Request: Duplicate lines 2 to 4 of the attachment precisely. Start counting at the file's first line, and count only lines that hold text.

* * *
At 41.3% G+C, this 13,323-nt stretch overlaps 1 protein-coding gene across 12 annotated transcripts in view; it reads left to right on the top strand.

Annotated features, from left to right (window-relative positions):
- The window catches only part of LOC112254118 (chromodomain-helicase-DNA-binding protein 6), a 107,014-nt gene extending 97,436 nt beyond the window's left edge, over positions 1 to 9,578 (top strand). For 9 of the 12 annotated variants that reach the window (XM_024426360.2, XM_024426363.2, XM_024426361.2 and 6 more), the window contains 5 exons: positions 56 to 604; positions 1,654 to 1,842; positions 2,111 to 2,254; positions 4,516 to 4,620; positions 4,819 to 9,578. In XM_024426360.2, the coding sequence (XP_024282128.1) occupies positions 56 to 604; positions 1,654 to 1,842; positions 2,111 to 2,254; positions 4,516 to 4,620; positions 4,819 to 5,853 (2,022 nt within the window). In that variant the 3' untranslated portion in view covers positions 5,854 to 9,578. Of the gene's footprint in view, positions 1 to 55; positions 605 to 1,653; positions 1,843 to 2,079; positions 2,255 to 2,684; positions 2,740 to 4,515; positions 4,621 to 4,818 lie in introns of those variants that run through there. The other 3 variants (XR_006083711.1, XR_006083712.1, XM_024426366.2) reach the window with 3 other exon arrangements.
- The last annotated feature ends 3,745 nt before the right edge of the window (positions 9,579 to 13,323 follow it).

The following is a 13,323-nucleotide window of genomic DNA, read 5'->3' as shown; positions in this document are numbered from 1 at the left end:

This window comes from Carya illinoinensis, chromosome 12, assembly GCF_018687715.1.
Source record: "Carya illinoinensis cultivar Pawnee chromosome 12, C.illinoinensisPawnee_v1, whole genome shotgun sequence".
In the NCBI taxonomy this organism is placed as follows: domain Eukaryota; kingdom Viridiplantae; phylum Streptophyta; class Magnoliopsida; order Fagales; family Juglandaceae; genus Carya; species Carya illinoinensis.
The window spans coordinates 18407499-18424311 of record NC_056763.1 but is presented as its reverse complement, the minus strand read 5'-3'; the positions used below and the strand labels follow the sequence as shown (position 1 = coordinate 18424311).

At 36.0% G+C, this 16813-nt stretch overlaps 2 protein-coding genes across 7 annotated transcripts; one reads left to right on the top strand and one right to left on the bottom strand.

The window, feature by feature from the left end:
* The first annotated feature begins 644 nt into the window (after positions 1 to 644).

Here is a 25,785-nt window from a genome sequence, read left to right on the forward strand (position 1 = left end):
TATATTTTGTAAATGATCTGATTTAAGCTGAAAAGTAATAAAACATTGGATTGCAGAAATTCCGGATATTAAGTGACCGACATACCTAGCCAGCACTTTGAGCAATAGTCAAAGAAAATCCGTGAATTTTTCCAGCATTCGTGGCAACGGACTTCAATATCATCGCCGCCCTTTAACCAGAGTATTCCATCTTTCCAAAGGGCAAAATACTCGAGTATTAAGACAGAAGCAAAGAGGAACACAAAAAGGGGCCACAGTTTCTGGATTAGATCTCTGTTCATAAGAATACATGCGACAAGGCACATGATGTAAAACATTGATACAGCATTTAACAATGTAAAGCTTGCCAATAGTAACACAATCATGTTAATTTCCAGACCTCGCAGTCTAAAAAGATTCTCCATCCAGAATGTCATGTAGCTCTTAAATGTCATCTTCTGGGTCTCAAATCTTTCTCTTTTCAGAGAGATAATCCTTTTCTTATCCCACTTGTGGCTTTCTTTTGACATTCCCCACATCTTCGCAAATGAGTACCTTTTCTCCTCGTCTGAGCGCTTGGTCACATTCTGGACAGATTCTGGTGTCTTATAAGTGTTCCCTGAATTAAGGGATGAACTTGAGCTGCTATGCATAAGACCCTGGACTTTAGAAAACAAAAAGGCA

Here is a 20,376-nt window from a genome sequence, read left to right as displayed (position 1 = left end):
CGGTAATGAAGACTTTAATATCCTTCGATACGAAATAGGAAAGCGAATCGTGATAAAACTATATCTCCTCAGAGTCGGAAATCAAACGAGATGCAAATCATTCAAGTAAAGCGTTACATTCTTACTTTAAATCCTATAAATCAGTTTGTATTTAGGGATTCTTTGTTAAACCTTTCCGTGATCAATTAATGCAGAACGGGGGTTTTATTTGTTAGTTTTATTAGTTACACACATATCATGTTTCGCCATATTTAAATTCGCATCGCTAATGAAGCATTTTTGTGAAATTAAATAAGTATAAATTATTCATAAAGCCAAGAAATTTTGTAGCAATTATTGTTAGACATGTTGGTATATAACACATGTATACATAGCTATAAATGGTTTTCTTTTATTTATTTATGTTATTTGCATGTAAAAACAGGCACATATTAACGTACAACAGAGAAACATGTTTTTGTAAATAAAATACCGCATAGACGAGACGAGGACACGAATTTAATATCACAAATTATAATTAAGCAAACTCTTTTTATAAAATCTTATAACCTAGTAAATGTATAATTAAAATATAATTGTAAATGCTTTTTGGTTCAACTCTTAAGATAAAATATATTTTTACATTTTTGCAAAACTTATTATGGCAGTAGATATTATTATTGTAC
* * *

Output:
Annotated features, from left to right (window-relative positions):
- The window catches only part of LOC112254118 (chromodomain-helicase-DNA-binding protein 6), a 107,014-nt gene extending 97,436 nt beyond the window's left edge, over positions 1 to 9,578 (top strand). For 9 of the 12 annotated variants that reach the window (XM_024426360.2, XM_024426363.2, XM_024426361.2 and 6 more), the window contains 5 exons: positions 56 to 604; positions 1,654 to 1,842; positions 2,111 to 2,254; positions 4,516 to 4,620; positions 4,819 to 9,578. In XM_024426360.2, the coding sequence (XP_024282128.1) occupies positions 56 to 604; positions 1,654 to 1,842; positions 2,111 to 2,254; positions 4,516 to 4,620; positions 4,819 to 5,853 (2,022 nt within the window). In that variant the 3' untranslated portion in view covers positions 5,854 to 9,578. Of the gene's footprint in view, positions 1 to 55; positions 605 to 1,653; positions 1,843 to 2,079; positions 2,255 to 2,684; positions 2,740 to 4,515; positions 4,621 to 4,818 lie in introns of those variants that run through there. The other 3 variants (XR_006083711.1, XR_006083712.1, XM_024426366.2) reach the window with 3 other exon arrangements.
- The last annotated feature ends 3,745 nt before the right edge of the window (positions 9,579 to 13,323 follow it).